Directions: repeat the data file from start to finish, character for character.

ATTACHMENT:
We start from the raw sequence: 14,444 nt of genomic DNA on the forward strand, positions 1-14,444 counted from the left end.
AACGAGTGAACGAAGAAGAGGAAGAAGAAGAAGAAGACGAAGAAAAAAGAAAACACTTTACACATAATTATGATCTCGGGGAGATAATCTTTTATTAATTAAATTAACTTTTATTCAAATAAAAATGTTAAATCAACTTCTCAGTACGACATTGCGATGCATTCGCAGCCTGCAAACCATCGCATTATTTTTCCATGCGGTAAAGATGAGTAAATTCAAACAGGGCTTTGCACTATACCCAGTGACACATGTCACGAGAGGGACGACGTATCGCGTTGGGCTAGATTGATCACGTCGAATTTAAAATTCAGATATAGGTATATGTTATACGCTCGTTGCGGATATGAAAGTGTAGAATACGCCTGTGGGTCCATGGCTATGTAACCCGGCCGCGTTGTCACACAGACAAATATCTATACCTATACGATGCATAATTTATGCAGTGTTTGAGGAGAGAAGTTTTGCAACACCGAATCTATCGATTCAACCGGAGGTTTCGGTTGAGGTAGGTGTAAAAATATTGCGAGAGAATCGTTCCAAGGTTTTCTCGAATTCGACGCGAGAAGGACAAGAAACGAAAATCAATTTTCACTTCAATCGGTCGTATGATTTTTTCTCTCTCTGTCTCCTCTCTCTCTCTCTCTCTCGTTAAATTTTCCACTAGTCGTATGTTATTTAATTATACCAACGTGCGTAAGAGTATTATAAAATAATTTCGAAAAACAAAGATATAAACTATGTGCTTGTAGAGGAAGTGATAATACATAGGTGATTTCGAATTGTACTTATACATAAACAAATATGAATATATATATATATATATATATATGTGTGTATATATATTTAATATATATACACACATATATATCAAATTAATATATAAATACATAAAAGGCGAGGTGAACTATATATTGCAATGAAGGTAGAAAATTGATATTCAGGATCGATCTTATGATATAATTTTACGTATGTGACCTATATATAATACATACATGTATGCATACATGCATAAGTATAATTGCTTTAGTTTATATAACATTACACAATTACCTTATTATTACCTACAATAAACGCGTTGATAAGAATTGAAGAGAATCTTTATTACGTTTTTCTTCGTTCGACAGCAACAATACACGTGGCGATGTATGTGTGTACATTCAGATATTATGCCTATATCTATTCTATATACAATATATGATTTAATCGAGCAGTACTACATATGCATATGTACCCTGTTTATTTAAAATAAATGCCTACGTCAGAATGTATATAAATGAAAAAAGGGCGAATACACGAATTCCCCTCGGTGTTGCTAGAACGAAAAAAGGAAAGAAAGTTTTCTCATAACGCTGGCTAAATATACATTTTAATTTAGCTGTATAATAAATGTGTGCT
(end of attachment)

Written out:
We start from the raw sequence: 14,444 nt of genomic DNA on the forward strand, positions 1-14,444 counted from the left end.
AACGAGTGAACGAAGAAGAGGAAGAAGAAGAAGAAGACGAAGAAAAAAGAAAACACTTTACACATAATTATGATCTCGGGGAGATAATCTTTTATTAATTAAATTAACTTTTATTCAAATAAAAATGTTAAATCAACTTCTCAGTACGACATTGCGATGCATTCGCAGCCTGCAAACCATCGCATTATTTTTCCATGCGGTAAAGATGAGTAAATTCAAACAGGGCTTTGCACTATACCCAGTGACACATGTCACGAGAGGGACGACGTATCGCGTTGGGCTAGATTGATCACGTCGAATTTAAAATTCAGATATAGGTATATGTTATACGCTCGTTGCGGATATGAAAGTGTAGAATACGCCTGTGGGTCCATGGCTATGTAACCCGGCCGCGTTGTCACACAGACAAATATCTATACCTATACGATGCATAATTTATGCAGTGTTTGAGGAGAGAAGTTTTGCAACACCGAATCTATCGATTCAACCGGAGGTTTCGGTTGAGGTAGGTGTAAAAATATTGCGAGAGAATCGTTCCAAGGTTTTCTCGAATTCGACGCGAGAAGGACAAGAAACGAAAATCAATTTTCACTTCAATCGGTCGTATGATTTTTTCTCTCTCTGTCTCCTCTCTCTCTCTCTCTCTCGTTAAATTTTCCACTAGTCGTATGTTATTTAATTATACCAACGTGCGTAAGAGTATTATAAAATAATTTCGAAAAACAAAGATATAAACTATGTGCTTGTAGAGGAAGTGATAATACATAGGTGATTTCGAATTGTACTTATACATAAACAAATATGAATATATATATATATATATATATATGTGTGTATATATATTTAATATATATACACACATATATATCAAATTAATATATAAATACATAAAAGGCGAGGTGAACTATATATTGCAATGAAGGTAGAAAATTGATATTCAGGATCGATCTTATGATATAATTTTACGTATGTGACCTATATATAATACATACATGTATGCATACATGCATAAGTATAATTGCTTTAGTTTATATAACATTACACAATTACCTTATTATTACCTACAATAAACGCGTTGATAAGAATTGAAGAGAATCTTTATTACGTTTTTCTTCGTTCGACAGCAACAATACACGTGGCGATGTATGTGTGTACATTCAGATATTATGCCTATATCTATTCTATATACAATATATGATTTAATCGAGCAGTACTACATATGCATATGTACCCTGTTTATTTAAAATAAATGCCTACGTCAGAATGTATATAAATGAAAAAAGGGCGAATACACGAATTCCCCTCGGTGTTGCTAGAACGAAAAAAGGAAAGAAAGTTTTCTCATAACGCTGGCTAAATATACATTTTAATTTAGCTGTATAATAAATGTGTGCT